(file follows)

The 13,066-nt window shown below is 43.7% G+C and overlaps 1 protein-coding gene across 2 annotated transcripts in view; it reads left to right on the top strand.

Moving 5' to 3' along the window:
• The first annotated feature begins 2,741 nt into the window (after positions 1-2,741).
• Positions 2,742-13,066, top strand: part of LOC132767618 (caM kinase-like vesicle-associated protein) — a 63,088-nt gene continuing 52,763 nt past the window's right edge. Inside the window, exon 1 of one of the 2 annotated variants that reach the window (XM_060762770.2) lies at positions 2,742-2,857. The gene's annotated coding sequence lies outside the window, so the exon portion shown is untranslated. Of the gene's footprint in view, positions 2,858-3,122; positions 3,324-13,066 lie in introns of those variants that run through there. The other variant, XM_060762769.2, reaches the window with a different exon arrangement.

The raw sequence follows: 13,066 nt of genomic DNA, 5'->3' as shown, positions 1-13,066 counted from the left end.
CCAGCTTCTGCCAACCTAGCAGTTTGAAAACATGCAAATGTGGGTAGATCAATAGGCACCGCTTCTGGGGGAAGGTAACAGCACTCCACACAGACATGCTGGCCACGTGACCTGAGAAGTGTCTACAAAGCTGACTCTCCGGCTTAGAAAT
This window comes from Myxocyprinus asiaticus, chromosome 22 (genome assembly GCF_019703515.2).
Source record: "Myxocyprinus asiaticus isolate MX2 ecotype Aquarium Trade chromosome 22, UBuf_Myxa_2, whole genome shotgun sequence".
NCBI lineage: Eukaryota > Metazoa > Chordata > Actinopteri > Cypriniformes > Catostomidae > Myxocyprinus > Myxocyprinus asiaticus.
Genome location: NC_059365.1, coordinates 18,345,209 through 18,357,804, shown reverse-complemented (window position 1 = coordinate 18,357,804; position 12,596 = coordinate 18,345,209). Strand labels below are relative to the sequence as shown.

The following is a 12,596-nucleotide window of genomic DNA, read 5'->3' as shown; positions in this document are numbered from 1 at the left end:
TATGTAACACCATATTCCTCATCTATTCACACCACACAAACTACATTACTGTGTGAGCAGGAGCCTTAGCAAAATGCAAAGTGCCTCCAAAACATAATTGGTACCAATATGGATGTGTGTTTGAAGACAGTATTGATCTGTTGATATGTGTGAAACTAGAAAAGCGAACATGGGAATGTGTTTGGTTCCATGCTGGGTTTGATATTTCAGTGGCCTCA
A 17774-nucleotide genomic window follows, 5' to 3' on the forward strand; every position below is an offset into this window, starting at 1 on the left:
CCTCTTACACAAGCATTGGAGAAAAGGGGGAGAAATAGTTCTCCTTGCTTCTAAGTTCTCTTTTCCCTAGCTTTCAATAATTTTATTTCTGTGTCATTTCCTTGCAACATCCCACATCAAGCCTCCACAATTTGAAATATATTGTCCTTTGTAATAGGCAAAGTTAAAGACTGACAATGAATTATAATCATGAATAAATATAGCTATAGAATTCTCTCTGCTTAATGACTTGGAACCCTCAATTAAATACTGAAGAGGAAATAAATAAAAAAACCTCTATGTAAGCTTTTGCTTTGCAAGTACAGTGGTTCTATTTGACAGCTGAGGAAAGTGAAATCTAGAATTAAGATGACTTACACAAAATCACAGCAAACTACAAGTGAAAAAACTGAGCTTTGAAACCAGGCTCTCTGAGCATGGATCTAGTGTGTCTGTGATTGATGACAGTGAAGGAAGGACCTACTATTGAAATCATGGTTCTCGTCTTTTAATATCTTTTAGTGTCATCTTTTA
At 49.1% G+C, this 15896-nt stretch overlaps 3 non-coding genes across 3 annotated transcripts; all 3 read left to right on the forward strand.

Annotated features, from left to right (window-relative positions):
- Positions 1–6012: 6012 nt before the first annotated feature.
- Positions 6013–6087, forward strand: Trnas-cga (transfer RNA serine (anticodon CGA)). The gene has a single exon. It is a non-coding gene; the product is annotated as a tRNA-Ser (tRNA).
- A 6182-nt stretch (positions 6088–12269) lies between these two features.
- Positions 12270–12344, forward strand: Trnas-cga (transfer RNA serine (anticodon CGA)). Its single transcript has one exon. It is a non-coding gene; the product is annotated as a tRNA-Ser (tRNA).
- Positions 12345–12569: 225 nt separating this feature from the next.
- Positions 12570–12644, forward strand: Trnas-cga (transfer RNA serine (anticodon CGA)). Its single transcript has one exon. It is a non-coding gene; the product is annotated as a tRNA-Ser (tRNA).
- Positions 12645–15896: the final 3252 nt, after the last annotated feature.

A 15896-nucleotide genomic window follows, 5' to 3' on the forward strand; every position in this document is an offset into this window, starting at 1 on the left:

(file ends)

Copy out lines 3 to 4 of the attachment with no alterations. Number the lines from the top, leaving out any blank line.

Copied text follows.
• The first annotated feature begins 2,741 nt into the window (after positions 1-2,741).
• Positions 2,742-13,066, top strand: part of LOC132767618 (caM kinase-like vesicle-associated protein) — a 63,088-nt gene continuing 52,763 nt past the window's right edge. Inside the window, exon 1 of one of the 2 annotated variants that reach the window (XM_060762770.2) lies at positions 2,742-2,857. The gene's annotated coding sequence lies outside the window, so the exon portion shown is untranslated. Of the gene's footprint in view, positions 2,858-3,122; positions 3,324-13,066 lie in introns of those variants that run through there. The other variant, XM_060762769.2, reaches the window with a different exon arrangement.